Four years ago this summer, the city Education Department began investigating whether dozens of yeshivas are providing little or no education in math, history and other secular subjects. The investigation is still open and critics say many Orthodox Jewish children are still not getting an adequate education.

"Kids who entered high school a month or two after we filed the complaint have already finished high school and left without receiving any secular education. How can Mayor de Blasio live with that?" asked Naftuli Moster.

Moster, who attended yeshivas as a child, founded YAFFED, Young Advocates for a Fair Education. He says many yeshivas offer boys in particular little or no education in secular subjects.

One parent attended YAFFED's press conference to say this is true of her son, a yeshiva student. She said she was seeking to remove her son from the school.

"He has never written a book report, or a short story or a composition. He has never participated in a spelling bee, or a science fair," Sheindy Weichman said.

Victor Kovner, who served as the city's top lawyer under Mayor David Dinkins, urged de Blasio—also a Dinkins alum, and now a presidential candidate—to act fast.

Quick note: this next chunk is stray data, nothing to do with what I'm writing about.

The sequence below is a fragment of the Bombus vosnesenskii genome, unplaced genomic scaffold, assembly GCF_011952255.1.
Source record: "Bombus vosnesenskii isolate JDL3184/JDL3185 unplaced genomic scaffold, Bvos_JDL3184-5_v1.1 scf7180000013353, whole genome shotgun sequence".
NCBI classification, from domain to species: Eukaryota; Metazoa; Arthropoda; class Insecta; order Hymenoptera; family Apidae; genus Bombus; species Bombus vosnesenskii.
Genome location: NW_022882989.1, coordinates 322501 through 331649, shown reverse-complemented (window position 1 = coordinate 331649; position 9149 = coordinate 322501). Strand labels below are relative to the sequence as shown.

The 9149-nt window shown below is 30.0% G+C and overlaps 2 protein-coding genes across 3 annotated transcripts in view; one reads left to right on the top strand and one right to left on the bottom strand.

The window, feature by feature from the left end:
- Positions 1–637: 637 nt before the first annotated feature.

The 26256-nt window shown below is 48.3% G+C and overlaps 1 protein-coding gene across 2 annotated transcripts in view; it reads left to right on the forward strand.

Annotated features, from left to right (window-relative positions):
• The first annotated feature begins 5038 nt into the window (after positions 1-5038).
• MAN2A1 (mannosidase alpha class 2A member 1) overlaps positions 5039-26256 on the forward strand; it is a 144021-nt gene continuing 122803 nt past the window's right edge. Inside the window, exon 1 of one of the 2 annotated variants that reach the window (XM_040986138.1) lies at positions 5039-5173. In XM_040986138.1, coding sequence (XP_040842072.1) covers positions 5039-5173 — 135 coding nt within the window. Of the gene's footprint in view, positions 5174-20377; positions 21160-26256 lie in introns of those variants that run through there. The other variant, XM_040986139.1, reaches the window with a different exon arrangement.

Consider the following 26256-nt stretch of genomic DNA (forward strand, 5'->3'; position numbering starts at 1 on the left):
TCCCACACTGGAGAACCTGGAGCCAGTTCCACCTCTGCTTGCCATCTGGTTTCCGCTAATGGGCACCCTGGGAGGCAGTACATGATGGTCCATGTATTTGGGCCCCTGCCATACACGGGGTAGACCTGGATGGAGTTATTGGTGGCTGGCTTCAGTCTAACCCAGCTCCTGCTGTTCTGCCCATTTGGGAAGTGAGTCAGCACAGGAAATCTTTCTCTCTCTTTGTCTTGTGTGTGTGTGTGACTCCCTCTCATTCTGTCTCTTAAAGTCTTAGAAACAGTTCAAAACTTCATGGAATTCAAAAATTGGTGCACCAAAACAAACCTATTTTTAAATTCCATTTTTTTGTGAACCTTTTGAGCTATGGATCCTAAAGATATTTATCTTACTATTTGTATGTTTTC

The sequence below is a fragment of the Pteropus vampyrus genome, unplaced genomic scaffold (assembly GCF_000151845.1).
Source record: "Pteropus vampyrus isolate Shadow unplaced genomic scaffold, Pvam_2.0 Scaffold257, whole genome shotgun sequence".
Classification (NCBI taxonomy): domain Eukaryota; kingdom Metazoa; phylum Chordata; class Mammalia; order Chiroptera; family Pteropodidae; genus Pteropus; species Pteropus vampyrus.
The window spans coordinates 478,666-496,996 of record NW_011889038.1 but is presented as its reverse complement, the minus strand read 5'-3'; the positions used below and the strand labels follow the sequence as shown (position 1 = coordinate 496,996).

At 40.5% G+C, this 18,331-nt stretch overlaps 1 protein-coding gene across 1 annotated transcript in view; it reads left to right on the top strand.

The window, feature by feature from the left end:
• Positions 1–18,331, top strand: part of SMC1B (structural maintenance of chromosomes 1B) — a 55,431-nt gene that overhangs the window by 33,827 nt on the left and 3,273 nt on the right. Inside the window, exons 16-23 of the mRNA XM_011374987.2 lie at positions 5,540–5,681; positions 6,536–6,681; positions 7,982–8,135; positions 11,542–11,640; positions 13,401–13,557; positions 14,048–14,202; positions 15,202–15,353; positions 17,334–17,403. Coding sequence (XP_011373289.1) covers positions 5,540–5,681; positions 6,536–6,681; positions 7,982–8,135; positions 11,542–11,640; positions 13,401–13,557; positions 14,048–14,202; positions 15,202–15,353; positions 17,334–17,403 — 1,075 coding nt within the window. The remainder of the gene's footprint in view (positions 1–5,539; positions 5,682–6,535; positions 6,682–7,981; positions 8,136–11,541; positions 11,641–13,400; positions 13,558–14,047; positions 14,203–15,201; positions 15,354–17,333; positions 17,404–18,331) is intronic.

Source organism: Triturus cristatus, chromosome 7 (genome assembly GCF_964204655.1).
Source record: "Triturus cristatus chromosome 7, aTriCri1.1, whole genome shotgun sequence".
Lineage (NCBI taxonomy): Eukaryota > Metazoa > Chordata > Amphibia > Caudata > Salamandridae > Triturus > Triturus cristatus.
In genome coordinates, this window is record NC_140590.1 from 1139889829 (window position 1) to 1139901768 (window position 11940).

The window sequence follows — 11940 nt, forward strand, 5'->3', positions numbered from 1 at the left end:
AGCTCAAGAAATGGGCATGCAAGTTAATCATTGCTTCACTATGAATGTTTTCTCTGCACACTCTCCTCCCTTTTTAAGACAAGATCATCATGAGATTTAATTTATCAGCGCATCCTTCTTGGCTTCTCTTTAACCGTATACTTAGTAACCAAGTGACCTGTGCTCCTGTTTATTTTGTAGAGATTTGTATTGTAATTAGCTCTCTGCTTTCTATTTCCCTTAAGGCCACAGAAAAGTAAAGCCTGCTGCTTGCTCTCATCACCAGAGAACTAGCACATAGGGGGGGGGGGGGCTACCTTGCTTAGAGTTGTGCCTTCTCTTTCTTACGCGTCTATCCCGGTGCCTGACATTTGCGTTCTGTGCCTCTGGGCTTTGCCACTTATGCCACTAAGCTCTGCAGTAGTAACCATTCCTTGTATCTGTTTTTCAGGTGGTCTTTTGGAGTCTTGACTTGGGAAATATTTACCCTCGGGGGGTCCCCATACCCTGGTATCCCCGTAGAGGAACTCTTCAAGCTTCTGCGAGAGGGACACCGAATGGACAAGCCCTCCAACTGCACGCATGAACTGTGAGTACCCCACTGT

"I appeal to Mayor de Blasio to move this issue to the top of his priority. Unfortunately it's been a dismal record so far," he said.

But supporters of yeshivas argue YAFFED's position is not shared by a majority of parents who send their children to the Jewish schools.

"I went to the same school that Nick Moster went to and I got a terrific education," Aron Wieder, a Rockland County legislator, said.

The city last summer acknowledged that many of the yeshivas under investigation would not let Education Department officials inside. That's since changed.

“Every student deserves a high-quality education, regardless of where they attend school,” a department spokesman said. “We’ve visited every school in this inquiry and are now working with them to gather important documentation and follow-up information.”

State law has long required that private schools offer an education that's substantially equivalent to public schooling, and the state is proposing new regulations now that would allow for inspections of private schools.

It's hearing public comment on that this summer.